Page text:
A self-styled “bunch of amateur” historians have discovered a long-lost Tudor palace belonging to the grandmother of Henry VIII.
The palace, which had been lost for centuries, had become something of a legend in Collyweston, Northamptonshire.
Now, after eight years of research, surveys and excavation carried out by Collyweston Historical and Preservation Society (CHAPS), a series of underground structures have been discovered.
They were trying to figure out if the palace belonged to Lady Margaret Beaufort, mother of Henry VII and grandmother to Henry VIII.
The site would therefore have been visited by both Henry VIII himself and his daughter, Elizabeth I.
Chris Close, the chairman of the group, said: “It’s not every day you get the chance to find a royal palace.
“A lot of people have resonated with how a bunch of amateurs in a historical society have found a palace, with very little funding and resources. We are no experts with no artists’ impressions to call upon.”
He added that many in the group had grown up hearing of the palace and they “wondered what it looked like, who lived in it and why it was there”.
The palace would have been made up of a large network of buildings situated to the west of High Street and was recorded as being “one thousand paces in area”. It would have included a great hall, jewel tower and guard houses, with the capacity to host hundreds of people at once.
Mr Close added: “It was an administrative centre for the Midlands.”
The structures were found beneath the grounds of seven properties in the village but CHAPS is remaining close-lipped about the exact whereabouts of the site to ensure the homeowners are not affected.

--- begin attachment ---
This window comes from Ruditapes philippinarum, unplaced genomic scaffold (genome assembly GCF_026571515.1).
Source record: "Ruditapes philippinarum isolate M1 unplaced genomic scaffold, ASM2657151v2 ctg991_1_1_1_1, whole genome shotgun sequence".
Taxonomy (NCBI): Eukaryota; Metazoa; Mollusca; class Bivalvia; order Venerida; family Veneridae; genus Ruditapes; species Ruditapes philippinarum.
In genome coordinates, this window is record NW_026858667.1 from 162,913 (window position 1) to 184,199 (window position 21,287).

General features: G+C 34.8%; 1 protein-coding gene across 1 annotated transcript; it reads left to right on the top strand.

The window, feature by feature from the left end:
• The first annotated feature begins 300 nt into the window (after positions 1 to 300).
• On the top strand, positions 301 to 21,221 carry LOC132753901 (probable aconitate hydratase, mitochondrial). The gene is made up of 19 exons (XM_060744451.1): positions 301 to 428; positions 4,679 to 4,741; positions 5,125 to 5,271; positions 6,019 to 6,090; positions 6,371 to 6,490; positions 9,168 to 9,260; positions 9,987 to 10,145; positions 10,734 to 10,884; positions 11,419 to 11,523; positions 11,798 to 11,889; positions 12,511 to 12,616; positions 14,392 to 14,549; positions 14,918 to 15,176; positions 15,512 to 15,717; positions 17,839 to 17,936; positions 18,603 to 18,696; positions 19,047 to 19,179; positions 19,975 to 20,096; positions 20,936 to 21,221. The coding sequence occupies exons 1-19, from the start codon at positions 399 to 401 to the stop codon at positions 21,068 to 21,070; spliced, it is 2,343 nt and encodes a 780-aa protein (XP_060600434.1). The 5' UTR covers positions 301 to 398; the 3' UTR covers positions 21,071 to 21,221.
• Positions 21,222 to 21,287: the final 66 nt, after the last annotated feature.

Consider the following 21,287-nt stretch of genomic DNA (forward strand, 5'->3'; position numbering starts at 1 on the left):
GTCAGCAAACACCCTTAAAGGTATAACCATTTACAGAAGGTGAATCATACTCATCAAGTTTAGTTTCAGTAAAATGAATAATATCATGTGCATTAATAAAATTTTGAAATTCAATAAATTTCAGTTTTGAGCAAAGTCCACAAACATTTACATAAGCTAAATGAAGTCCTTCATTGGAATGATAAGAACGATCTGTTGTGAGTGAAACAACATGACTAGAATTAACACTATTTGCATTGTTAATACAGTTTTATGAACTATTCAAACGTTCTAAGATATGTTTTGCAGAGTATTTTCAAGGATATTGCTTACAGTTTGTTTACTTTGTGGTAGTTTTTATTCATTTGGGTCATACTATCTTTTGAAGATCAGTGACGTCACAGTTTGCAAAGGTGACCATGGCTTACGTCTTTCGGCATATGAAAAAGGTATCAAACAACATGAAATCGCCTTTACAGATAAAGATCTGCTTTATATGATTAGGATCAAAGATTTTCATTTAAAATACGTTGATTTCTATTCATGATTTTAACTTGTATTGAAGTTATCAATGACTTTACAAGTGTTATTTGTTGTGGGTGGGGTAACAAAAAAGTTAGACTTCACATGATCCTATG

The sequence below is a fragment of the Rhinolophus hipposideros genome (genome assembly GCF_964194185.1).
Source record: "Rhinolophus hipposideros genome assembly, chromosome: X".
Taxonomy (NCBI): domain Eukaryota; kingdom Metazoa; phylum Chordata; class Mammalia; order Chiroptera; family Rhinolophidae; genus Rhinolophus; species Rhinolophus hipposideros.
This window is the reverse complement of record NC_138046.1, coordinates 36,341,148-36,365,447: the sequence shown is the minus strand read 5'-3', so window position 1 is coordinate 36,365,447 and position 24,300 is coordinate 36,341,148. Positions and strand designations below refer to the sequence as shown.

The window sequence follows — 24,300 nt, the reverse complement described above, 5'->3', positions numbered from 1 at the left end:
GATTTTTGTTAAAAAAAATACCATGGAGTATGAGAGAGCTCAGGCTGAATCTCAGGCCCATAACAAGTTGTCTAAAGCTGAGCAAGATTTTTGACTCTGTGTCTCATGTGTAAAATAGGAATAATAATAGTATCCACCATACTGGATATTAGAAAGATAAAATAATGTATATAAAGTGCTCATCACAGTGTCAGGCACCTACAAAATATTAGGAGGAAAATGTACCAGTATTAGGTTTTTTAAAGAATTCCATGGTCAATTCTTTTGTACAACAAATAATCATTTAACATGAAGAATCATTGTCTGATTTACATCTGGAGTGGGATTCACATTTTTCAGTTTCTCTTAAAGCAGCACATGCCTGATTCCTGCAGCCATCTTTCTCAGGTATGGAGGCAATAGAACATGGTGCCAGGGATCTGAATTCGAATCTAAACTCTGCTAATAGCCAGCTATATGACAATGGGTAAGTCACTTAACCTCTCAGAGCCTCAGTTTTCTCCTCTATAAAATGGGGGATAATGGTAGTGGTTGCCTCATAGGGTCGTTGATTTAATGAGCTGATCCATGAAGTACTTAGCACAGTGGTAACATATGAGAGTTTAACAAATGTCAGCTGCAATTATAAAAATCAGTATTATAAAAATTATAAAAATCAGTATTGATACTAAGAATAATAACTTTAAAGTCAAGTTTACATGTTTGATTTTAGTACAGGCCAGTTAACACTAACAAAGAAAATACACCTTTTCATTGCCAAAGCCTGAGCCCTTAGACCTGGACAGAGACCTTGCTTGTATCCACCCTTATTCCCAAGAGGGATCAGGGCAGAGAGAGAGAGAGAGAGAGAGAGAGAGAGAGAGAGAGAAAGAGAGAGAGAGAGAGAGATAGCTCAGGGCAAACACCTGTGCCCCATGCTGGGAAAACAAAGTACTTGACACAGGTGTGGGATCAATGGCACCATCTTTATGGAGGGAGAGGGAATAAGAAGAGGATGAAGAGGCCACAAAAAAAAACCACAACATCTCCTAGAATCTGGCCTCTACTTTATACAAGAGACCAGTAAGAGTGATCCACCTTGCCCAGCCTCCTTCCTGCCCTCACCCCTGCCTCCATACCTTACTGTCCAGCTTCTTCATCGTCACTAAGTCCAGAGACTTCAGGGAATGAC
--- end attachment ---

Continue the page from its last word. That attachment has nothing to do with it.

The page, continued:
The structures will remain underground so they do not change the lives of residents nearby.
Mr Close said: “This is something Stamford and the surrounding areas should be really proud of.
“It is something that has never really been acknowledged. It has gone from a palace no one knew anything about to knowing how important it was during a time when the whole of the country was run by privy councils from here.”
Following the death of his father in 1509, Henry VIII – aged just 17 – ascended the throne.
After his grandmother Lady Margaret’s death later that year, Collyweston Palace was passed back into the hands of the crown and later bequeathed to Henry’s second wife Anne Boleyn.
Henry VIII described it as “a palace fit and neate for a Kynge”.
It was later bought by the Tryon family but what had once been a thriving Tudor palace became empty a century later and is believed to have fallen into disrepair before being lost for hundreds of years.
A new phase of work exploring Collyweston’s role in the progresses of Henry VIII himself is set to start.
The Henry on Tour project, led by Historic Royal Palaces and colleagues at the Universities of York and Newcastle, will work with Collyweston Historical Society to investigate ways of bringing Henry’s visit to life for the local community.
“What I have learnt from this is any society or organisation out there which has something of interest on their doorstep should learn to investigate,” said Mr Close.
“If you feel you don’t have enough money or expertise, with lots of hard work you can do it.”
The group said it has “had to learn the hard way” and that uncovering history takes a lot of time, despite what TV shows can suggest.
“In reality it is very different – this has taken seven years,” he said. “We will always be researching.”
Mr Close is one of six volunteers alongside Sandra and Paul Johnson, Debby Guthrie, Sarah Baker and Linda Ball. He has done the research alongside his job in construction. “It is very much a love project,” he added.